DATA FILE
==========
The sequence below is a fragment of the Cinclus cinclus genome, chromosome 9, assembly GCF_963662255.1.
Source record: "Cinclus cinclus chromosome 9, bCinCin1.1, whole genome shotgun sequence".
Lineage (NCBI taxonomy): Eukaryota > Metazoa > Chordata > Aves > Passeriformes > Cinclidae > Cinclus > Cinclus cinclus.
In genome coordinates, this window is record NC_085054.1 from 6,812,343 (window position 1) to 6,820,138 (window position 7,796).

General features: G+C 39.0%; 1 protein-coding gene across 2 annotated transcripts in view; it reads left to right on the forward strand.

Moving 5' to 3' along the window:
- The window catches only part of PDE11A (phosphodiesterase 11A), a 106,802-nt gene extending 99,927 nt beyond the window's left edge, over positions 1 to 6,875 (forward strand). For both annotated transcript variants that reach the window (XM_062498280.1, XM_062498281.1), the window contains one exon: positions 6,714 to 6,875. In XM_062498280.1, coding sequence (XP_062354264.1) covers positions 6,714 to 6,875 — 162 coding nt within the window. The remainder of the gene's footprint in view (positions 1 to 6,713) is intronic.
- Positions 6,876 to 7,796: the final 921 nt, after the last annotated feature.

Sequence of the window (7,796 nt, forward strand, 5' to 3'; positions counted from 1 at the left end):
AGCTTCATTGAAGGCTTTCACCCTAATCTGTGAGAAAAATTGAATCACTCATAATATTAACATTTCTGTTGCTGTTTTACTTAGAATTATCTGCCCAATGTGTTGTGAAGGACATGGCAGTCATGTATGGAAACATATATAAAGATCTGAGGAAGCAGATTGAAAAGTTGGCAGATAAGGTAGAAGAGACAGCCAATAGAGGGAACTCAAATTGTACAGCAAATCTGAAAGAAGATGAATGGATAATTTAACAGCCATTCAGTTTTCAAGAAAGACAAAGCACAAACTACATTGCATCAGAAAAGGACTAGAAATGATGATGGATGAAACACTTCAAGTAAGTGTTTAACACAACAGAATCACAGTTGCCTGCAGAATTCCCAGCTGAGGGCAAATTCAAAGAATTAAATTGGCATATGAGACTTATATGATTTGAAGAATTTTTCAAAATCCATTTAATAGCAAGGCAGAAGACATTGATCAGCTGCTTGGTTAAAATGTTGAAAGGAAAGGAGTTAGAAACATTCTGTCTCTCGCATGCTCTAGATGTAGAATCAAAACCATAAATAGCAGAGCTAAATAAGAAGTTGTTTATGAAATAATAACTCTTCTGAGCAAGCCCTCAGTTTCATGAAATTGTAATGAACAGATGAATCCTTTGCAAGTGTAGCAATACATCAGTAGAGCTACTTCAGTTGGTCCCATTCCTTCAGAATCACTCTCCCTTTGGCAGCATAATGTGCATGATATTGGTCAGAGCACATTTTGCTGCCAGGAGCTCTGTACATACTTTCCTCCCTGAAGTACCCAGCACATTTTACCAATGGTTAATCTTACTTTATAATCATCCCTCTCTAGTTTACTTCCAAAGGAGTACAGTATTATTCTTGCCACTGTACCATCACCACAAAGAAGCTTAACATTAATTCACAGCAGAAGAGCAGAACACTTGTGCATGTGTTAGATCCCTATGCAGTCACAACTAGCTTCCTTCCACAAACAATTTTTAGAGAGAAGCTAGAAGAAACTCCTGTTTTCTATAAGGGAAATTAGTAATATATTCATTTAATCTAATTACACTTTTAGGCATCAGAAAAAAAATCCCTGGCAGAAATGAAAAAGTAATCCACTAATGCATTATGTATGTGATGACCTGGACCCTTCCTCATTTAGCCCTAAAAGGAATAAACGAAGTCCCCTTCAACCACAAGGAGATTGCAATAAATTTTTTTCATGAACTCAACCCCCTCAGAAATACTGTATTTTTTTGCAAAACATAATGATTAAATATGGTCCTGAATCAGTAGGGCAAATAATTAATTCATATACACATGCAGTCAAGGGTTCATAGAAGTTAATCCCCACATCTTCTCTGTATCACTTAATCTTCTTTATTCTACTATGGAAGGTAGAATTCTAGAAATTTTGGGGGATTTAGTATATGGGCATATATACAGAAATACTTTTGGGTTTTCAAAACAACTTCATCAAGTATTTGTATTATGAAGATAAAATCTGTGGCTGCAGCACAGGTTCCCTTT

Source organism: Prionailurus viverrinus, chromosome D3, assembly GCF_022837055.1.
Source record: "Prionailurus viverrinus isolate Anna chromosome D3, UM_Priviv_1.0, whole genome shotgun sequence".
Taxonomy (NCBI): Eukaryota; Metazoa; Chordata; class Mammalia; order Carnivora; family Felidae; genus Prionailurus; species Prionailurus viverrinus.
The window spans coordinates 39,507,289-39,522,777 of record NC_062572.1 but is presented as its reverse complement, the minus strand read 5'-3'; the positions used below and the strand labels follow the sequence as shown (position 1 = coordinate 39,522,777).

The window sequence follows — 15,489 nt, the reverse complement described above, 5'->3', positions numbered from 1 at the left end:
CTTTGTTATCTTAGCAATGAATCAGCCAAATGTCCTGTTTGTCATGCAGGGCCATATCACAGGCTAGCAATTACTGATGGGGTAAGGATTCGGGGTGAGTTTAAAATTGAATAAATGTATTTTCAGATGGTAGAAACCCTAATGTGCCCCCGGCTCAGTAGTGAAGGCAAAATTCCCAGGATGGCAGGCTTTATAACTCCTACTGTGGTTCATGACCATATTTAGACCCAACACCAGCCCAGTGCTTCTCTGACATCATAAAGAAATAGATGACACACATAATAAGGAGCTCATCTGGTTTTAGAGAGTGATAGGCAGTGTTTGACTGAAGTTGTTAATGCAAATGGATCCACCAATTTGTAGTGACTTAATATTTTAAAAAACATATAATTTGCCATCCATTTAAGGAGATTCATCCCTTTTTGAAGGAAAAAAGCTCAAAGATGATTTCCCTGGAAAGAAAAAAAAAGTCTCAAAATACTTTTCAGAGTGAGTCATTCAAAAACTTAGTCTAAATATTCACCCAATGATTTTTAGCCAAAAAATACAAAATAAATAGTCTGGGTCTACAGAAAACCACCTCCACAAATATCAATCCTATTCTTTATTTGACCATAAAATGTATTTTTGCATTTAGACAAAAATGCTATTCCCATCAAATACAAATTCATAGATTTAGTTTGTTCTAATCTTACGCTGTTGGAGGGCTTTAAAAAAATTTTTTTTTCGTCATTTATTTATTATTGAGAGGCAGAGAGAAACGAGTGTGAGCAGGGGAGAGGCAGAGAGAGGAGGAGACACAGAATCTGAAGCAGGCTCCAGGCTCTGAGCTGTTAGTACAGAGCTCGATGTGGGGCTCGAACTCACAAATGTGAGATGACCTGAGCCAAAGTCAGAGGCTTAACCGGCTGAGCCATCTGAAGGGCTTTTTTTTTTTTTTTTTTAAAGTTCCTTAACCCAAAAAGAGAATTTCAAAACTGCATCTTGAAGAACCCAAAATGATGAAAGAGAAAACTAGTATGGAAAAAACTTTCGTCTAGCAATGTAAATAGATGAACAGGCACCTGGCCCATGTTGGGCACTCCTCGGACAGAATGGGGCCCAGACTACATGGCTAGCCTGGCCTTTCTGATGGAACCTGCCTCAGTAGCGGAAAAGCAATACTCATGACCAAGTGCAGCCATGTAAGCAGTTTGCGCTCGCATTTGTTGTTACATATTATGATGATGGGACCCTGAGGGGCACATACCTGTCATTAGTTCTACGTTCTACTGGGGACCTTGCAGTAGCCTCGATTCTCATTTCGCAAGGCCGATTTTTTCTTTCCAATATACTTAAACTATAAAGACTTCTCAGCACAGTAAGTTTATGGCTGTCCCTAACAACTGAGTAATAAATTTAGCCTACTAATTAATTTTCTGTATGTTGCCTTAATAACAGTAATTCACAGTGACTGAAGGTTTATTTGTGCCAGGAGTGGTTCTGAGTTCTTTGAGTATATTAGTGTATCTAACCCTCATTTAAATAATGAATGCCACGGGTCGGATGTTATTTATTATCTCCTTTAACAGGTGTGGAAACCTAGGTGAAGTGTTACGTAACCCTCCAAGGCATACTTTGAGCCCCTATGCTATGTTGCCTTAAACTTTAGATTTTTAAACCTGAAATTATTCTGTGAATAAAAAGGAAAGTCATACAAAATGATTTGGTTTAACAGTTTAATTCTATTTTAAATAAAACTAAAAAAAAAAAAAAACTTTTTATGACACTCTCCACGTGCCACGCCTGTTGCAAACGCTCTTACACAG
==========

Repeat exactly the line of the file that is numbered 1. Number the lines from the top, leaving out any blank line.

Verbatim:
The sequence below is a fragment of the Cinclus cinclus genome, chromosome 9, assembly GCF_963662255.1.